Washington Enters Employee Selection

Article excerpt

Washington Enters Employee Selection

"I am convinced that I will spend the rest of my career representing companies sued under the Americans With Disabilities Act," a labor lawyer told me at AMA's Human Resources Conference held in Orlando, Fla., last April (see story page 58).

The Americans With Disabilities Act (ADA) was signed into law by President George Bush last summer amid great hoopla. Its proponents believe that it will open office doors to mentally and physically handicapped people who previously had been barred from useful employment in America.

And so it will. But the ADA does more: It requires employers to offer "reasonable accommodations" to a person who is known to be disabled but who is qualified to handle the "essential functions" of a job. The employer is obligated to make such accommodations unless doing so would impose an "undue hardship." But just what is meant by this term is not made clear in the Act.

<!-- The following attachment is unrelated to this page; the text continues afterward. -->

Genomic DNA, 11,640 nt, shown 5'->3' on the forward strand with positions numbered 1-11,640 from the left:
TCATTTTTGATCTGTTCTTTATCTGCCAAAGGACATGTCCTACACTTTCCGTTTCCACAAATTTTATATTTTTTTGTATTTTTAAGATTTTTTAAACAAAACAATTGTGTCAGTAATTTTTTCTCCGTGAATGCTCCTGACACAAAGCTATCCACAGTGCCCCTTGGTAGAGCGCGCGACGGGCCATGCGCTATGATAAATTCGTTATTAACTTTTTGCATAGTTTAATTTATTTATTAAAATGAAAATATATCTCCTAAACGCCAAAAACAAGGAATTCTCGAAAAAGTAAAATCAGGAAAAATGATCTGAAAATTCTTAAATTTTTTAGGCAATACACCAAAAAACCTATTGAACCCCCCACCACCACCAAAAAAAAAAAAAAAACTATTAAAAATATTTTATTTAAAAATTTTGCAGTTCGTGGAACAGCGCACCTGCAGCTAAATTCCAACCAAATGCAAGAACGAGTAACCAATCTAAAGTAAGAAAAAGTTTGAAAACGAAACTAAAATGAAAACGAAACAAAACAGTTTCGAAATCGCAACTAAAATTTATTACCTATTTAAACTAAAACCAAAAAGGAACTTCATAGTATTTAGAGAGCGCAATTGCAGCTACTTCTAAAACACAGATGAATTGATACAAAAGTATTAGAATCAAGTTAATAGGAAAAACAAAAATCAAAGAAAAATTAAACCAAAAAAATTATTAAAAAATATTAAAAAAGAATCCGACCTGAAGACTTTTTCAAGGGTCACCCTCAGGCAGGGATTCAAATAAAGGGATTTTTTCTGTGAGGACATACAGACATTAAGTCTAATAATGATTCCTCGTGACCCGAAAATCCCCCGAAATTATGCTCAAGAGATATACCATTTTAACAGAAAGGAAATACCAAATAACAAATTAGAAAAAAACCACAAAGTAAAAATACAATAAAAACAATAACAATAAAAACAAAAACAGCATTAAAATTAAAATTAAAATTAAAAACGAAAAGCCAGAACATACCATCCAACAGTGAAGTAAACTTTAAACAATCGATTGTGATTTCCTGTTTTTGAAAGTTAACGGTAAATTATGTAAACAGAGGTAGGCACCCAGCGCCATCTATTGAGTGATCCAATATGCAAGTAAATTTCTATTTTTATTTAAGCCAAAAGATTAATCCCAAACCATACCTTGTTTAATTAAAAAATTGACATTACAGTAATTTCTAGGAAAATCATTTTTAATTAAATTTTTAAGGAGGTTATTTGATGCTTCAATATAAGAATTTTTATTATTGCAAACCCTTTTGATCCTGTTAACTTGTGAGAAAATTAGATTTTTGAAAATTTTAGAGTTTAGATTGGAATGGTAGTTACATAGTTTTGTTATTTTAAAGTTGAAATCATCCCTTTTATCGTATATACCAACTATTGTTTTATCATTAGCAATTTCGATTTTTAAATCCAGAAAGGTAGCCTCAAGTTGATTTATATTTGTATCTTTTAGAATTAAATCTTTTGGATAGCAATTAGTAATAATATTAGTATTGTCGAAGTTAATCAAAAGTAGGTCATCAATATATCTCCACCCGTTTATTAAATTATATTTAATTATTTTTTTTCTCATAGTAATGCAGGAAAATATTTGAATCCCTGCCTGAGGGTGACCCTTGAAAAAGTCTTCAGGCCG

The ADA is the most far-reaching civil rights legislation of the past 25 years, but it's not the only one in the works in Washington. As we go to press, a new Civil Rights Act is being debated in Congress (see story page 15) that has made headlines because, the Administration claims, it will force employers to use demographic quotas in its hiring decisions. Bush believes that employers will deter discrimination claims only by hiring "by the numbers."

One thing is clear: No employer will want to bear the burden of an EEOC investigation and subsequent discrimination suit if the Civil Rights Act becomes law. …


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